2018-01-03 / Features

Road Improvements Allow Truck Traffic To Ride All Of BQE


A tractortrailer approaching the GCP in Astoria. A tractortrailer approaching the GCP in Astoria. The portion of Interstate 278 on the Grand Central Parkway that connects the Brooklyn-Queens Expressway (BQE) to the Robert F. Kennedy Triborough Bridge dates back to the 1930s and excepting exemptions for smaller trucks, larger trucks were not allowed on the parkway, making Astoria Boulevard a truck route to the bridge.

Last May, the four elected officials who represent Astoria, Congress Member Joe Crowley, NYS Senator Michael Gianaris, Assembly Member Aravella Simotas and Council Member Costa Constantinides, sent a letter to the New York State Department of Transportation (DOT) suggesting that lowering the roadbed in order to accommodate large trucks was a workable solution to the traffic nightmare on Astoria Boulevard.

On December 22, the state DOT concluded a $2.5 million project that lowered the roadbed of the section of the parkway that is concurrent with I-278 giving that portion a 14-foot vertical clearance and allowing trucks to stay on I-278.

“Amazing news,” tweeted Simotas. “Starting Friday, December 22, big trucks won’t be forced to detour onto our local streets, Hooray!”

Constantinides tweeted “We’re proud that the construction project to lower the BQE so trucks don’t have to exit onto Astoria Blvd.” was completed in time for holiday travel.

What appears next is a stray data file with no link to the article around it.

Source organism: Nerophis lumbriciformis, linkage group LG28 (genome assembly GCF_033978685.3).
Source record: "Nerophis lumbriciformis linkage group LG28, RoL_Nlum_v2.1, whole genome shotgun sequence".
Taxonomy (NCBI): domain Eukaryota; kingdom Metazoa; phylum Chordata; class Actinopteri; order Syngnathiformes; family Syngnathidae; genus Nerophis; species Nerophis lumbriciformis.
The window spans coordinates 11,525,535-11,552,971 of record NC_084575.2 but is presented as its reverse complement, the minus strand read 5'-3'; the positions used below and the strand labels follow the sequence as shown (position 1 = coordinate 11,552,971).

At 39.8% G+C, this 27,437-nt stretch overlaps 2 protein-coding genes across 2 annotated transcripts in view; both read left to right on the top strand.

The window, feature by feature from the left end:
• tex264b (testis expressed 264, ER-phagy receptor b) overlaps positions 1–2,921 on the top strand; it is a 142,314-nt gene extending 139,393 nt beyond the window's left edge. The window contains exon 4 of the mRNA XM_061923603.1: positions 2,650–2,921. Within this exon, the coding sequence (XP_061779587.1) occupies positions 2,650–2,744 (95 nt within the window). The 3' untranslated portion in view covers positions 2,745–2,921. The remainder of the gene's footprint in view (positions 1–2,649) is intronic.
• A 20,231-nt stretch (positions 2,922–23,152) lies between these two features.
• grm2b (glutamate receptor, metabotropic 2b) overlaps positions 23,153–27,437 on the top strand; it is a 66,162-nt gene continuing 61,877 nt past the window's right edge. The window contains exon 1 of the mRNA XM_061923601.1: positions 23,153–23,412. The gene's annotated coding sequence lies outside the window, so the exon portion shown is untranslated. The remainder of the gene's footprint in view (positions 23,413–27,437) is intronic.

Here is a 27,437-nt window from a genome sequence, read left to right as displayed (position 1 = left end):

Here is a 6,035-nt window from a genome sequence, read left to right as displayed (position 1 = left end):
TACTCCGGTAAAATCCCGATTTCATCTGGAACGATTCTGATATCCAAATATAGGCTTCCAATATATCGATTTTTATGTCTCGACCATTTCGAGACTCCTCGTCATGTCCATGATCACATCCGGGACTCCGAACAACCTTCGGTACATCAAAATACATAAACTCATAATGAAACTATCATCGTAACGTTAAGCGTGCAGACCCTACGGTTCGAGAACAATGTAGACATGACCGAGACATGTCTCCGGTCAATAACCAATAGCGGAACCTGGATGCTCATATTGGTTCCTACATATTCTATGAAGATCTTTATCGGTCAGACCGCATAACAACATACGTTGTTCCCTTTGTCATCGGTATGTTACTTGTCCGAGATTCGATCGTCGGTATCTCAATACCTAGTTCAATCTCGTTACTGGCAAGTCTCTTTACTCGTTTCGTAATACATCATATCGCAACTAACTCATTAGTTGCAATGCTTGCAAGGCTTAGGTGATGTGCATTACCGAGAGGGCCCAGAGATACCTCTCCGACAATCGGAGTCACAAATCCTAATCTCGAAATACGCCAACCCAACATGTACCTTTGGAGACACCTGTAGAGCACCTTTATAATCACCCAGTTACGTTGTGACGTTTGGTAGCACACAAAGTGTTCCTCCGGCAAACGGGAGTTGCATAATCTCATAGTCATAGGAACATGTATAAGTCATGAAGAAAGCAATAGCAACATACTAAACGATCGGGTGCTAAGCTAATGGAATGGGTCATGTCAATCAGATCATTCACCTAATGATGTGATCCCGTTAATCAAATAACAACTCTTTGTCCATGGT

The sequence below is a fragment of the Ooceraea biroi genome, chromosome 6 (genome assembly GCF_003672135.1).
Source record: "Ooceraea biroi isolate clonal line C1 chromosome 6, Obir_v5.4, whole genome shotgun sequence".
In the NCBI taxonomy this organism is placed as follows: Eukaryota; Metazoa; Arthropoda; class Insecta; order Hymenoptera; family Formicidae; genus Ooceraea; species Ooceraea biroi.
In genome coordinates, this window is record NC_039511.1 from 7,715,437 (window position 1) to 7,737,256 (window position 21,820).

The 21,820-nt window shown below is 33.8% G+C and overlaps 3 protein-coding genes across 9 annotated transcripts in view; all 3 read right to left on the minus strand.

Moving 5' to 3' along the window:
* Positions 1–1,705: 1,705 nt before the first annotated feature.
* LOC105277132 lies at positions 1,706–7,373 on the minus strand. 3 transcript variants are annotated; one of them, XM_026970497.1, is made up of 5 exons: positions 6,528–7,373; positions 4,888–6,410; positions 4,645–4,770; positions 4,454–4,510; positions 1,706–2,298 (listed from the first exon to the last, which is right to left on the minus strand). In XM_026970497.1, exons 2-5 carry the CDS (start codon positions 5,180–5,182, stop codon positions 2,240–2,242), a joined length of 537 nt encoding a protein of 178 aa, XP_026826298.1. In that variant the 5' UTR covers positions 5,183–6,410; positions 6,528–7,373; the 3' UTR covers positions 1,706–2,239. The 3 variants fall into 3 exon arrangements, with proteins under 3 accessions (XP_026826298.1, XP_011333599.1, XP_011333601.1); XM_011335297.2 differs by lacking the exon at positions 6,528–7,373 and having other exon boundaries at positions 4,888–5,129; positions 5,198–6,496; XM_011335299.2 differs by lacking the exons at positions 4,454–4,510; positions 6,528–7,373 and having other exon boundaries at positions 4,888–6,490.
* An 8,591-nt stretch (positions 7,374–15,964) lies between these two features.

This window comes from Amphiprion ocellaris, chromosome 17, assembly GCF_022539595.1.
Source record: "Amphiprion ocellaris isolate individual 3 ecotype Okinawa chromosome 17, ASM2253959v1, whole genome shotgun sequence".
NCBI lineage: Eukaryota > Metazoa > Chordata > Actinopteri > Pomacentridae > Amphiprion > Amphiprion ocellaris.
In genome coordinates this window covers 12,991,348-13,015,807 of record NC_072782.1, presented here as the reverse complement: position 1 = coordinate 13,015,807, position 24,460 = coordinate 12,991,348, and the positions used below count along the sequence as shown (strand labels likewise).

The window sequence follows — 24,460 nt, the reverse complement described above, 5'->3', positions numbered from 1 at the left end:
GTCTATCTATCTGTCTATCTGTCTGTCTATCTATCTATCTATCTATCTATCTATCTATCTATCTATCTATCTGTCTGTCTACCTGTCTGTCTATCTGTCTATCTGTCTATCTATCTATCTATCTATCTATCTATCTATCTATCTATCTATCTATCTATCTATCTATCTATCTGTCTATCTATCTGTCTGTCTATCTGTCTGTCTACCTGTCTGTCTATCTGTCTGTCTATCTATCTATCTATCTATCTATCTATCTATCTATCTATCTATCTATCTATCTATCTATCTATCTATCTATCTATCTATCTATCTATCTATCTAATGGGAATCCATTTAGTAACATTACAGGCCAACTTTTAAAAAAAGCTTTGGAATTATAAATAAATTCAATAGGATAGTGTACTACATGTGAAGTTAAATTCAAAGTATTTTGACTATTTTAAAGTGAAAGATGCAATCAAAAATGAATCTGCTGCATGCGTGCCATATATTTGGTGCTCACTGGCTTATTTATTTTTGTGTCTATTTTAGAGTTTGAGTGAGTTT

Clearances at the 31st Street, 69th Street, and Broadway bridges were increased by lowering the roadway, micro-milling the concrete pavement and lowering catch basins. The roadway would also be resurfaced and striped and all signs that had diverted trucks to local streets would be removed, said a December 15 NYS DOT press release. Previously, trucks with a height of more than 12 feet, 6 inches were directed to exit from I-278 and use routes along Astoria Boulevard, Queens Boulevard, Northern Boulevard and Broadway.

“Allowing trucks to remain on the BQE is a common-sense solution that will go a long way toward alleviating the congestion on local roads that burdens so many Astoria residents,” said Crowley. “I was proud to join our local elected officials in this effort and I thank the Department of Transportation for working with us to deliver safer streets, reduce traffic-related pollution, and improve the overall quality of life in our community.”

“It’s great to finally see our full vision for a truck-free Astoria Boulevard realized,” said Gianaris in a press release.

Gianaris, after passing the law over a decade ago allowing some trucks to stay on the highway between the bridge and the BQE, said there was a need for the state to create enough clearance so the biggest trucks could fit under the overpasses.

“With this fix implemented, Astorians can breathe easier that our air will be cleaner, traffic will be reduced and the unbearable noise and damaged streets to which we’ve grown accustomed will be lessened,” he said.

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